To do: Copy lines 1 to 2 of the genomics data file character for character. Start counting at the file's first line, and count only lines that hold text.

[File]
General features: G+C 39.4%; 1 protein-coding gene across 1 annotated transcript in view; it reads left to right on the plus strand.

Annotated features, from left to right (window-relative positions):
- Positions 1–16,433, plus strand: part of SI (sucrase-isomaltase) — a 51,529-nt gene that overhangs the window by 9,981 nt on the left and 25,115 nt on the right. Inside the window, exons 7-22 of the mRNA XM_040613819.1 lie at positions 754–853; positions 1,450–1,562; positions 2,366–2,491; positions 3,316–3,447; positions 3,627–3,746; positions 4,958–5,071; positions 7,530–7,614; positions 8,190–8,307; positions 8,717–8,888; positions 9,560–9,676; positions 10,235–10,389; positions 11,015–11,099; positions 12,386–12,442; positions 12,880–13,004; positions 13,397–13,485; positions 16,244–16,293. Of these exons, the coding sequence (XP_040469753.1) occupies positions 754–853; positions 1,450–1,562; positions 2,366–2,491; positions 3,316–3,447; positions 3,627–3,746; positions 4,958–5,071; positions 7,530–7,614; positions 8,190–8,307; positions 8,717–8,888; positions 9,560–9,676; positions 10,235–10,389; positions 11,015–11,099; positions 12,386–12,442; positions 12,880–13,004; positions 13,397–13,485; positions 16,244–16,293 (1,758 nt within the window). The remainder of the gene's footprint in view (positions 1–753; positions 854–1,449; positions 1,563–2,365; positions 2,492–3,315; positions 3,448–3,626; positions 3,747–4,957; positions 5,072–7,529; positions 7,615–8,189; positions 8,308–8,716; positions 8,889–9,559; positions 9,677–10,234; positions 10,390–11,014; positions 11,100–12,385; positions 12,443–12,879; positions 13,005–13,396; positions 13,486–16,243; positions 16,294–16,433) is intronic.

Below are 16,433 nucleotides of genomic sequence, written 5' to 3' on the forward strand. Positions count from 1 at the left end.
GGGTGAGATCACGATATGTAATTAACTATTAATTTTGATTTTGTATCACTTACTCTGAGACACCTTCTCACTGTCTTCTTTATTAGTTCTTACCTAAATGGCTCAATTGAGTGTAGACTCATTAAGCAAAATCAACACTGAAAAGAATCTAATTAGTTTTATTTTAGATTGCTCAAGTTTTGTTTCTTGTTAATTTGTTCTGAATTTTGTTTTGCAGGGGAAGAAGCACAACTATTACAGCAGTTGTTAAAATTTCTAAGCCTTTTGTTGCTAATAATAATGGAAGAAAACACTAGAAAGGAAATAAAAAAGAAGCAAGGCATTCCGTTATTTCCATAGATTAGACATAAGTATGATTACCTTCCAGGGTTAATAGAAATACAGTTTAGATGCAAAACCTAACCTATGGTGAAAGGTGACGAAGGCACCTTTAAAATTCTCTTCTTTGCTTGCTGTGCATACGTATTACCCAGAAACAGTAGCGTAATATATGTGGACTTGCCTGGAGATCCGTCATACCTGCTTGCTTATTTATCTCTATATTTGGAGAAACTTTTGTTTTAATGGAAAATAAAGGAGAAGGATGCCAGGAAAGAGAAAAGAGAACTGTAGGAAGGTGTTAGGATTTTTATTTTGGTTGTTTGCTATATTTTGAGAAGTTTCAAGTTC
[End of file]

General features: G+C 39.4%; 1 protein-coding gene across 1 annotated transcript in view; it reads left to right on the plus strand.

Annotated features, from left to right (window-relative positions):